Wednesday, May 11, 2011

First Time At Sea

10th May 2011

My name is Andrew and this is my first cruise. I began doing oceanographic research in Colorado in 2009 and earlier this year I began a project on the acidity of the Southern Ocean, which I’ll continue for another year if not longer. My interest in the Southern Ocean comes from the “summer bias” in data collected here because the winters get too rough for measurements to be taken. The ocean isn’t too rough yet, but it should start to get pretty crazy tomorrow as we approach the first station and I look forward to the craziness. I’ve always heard about seasickness and I’d like to understand what it is all about. I’ve not been sick yet and the motion of the ocean is nice. Last night I imagined I was sleeping on a giant waterbed as the waves rocked the ship and me to sleep.

I’m here to assist with the paleo projects collecting, sorting and analyzing fossilized corals and to complete any additional tasks that I’m asked to do. One of the tasks I have taken on for the cruise is photographing the work that is being done and documenting what life on a research vessel is like. So far that task is going smoothly and it has given me the opportunity to meet everyone on the cruise - a poster has been made with a photo of everyone on it so we can get to know each other better. All of the people I work with I met less than a week ago and they are all very nice.

We are divided into a 00:00 to 12:00 shift and a 12:00 to 00:00 shift and I am the 12:00 to 00:00 shift (day shift). I was in charge of keeping the log today, which entails writing our location and the depth of our location in a logbook every hour. Anyway, I should get going because I have some photos to get ready for the website. Thanks for reading!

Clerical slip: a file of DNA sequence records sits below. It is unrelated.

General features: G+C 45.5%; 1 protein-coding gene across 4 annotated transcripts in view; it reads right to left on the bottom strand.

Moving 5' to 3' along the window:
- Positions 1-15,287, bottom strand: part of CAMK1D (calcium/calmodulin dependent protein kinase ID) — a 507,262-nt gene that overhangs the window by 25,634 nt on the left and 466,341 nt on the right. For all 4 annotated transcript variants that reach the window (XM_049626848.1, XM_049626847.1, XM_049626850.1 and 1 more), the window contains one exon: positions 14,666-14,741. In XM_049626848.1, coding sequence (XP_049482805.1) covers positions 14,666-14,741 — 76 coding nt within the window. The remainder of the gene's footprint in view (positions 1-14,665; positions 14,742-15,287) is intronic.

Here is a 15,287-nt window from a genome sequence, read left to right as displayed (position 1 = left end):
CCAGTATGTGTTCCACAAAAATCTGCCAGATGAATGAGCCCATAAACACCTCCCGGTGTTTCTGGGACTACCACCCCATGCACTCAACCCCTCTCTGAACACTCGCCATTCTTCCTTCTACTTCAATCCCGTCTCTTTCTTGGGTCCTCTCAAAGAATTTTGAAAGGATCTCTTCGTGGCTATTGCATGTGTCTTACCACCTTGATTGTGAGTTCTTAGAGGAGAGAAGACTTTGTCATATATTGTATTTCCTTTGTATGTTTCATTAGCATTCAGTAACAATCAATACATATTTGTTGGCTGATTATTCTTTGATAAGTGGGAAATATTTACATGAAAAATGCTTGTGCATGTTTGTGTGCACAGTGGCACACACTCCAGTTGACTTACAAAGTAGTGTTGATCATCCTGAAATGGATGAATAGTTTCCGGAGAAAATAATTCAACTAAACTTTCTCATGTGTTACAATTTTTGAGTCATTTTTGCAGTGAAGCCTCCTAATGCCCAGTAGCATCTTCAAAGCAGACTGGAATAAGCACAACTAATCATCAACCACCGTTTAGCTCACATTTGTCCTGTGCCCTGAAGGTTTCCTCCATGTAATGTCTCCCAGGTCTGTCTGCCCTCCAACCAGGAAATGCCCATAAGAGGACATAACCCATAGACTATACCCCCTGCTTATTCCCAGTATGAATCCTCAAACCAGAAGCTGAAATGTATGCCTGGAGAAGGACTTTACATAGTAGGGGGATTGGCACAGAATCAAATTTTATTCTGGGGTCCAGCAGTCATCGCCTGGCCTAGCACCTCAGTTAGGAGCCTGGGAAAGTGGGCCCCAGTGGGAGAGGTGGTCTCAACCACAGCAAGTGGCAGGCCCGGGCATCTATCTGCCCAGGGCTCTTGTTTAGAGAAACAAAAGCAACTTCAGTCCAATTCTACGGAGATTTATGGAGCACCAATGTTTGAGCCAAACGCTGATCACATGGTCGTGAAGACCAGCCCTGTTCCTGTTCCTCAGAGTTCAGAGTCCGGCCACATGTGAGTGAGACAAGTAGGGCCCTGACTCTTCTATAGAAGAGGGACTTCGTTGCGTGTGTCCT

By Andrew

Weather: 42F (21F wind chill), 15 knots wind, sunny!

Everybody on board is gearing up for arrival at the first station in the early hours of tomorrow morning. Here Chris, Eric and Michelle work in the biolab, preparing for the first sampling station coming up tomorrow in the early hours (A. Margolin).

Eric helping to prepare one of the more sizable aquarium tanks where live deep-sea animals will be kept until they can be processed (R. Waller).

Michelle and Sebastian making boxes in the cargo hold for storing and, ultimately shipping all the lovely samples we will be collecting on the cruise! (R.Waller).

John and Tina at the mulitbeam station. The multibeam allows us to map the topography of the seafloor as we sail, which helps us decide where to sample (D. Case).

1 comment:

  1. Wow, had no idea so much work could go into setting up holding tanks for live specimens! I guess it pretty much is setting up a complex aquarium...on the ocean!